The Wild Hunt
Director: Alexandre Franchi
Stars: Ricky Mabe, Mark Anthony Krupa, Trevor Hayes
This is one of those movies that Netflix recommended for me. I hadn’t heard of it before and chose not to read the synopsis and jump right in based on the box art alone. The film opened with a wild band of Celts kidnapping a princess. A Viking warrior witnesses this and returns to plead with a king to rescue the princess. A fight between the Viking and the Norman king ensues and they attack each other – battling for the crown. The Viking claims the crown only to have the king raise up and say:
King: No fair man, I hit you twice. You’re dead!
Viking: No, I have this magical cloak of power.
King: No fucking way man. Gimme back my crown.
Yes, The Wild Hunt is not a period piece at all – it’s a film about LARPing. For those that don’t know, LARP stands for Live Action RolePlay. For people who want to go beyond the imaginative realm of tabletop gaming – LARPing offers a community of people who occasionally dress up and become their character – playing out their fantasy in a “realistic” setting. You ever play pretend as a child where a broomstick is a mighty sword and your friend is the evil wizard guarding a stolen princess? Well the LARPing community is made up of adults who still play pretend. While this community has been explored in movies before, it’s usually in either a farcical manner (Role Models) or in some unnecessarily preachy “these people are EVIL” kind of way (Mazes & Monsters, any Crime TV show). The Wild Hunt presents the serious topic from a dark and realistic perspective.
The film’s main protagonist is Erik (Ricky Mabe) who is left alone to take care of his dying father while his brother Bjorn (Mark Anthony Krupa) and his girlfriend Lynn spend every weekend in the wilderness immersed in their role-playing game. It’s hard for them to get away, Bjorn is, after all, the leader of the Viking clan while Lynn is the fabled Princess Evlynia. That’s pretty much all there is for the first half of the movie – the damn boring half. It’s just Erik moping around his house and crying while imagining his girlfriend in all kinds of LARP orgies. This is occasionally interrupted by Bjorn wandering through a Renn fest village and shouting about Norse gods.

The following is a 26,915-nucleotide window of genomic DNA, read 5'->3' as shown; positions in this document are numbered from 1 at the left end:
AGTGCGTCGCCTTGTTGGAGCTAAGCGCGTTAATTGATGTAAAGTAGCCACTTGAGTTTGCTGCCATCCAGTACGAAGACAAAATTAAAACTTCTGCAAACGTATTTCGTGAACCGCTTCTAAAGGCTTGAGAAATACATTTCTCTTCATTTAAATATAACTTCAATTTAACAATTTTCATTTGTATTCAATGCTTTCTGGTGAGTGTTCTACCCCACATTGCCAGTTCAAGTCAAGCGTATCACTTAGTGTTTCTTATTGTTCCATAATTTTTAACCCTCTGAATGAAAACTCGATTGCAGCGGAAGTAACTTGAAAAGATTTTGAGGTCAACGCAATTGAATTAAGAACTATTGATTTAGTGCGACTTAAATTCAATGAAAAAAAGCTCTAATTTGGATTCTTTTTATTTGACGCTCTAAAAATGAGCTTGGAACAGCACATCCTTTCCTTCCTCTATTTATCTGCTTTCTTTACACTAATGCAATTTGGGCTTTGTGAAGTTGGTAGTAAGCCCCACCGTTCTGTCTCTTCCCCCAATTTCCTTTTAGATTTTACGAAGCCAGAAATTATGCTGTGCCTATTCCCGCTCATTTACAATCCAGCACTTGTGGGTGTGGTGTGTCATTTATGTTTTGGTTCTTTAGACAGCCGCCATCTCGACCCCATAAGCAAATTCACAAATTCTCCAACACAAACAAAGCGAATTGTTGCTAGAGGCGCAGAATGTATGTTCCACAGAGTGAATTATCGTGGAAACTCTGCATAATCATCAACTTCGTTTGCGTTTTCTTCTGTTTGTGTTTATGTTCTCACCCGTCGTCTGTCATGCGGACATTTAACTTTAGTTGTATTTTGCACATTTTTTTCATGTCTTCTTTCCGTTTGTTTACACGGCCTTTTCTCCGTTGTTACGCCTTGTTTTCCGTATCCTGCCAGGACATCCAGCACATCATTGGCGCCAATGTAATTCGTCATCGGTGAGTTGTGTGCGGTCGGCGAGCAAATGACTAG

After over 30 minutes of NOTHING – Erik decides to drive up to the LARP event and bring his girlfriend home. Of course his refusal to play this game in character and drag away a vital member of their fantasy/drama causes a huge rift in this community. True to reality, these LARP folk take their game VERY seriously. If you’re interested to find out just how serious the LARPers take their trade, check out The Spoony Experiment (Noah Antwiler) and his show Counter Monkey as he talks about the role-playing community. The Wild Hunt does take an interesting and a dark turn as these people get SERIOUS about their game.
If you’ve got the patience to stick through the boring half of this Canadian LARPing movie it is eventually worth it. The Wild Hunt is a SLOW movie with a decent payoff – though it doesn’t quite make it worth it. It’s a good enough movie when it finally does end – but is it worth the wait? Well, I wasn’t really attached to the characters and was only watching the movie because I had nothing better to do at the moment so.. No, not in my opinion. There’s simply not enough happening to keep interest in this movie going. I appreciate the novelty of a more realistic view of the LARP community but that dies down rather quickly. In short, The Wild Hunt is an overlong and tedious movie that eventually rises to the level of “Well, that wasn’t too bad.”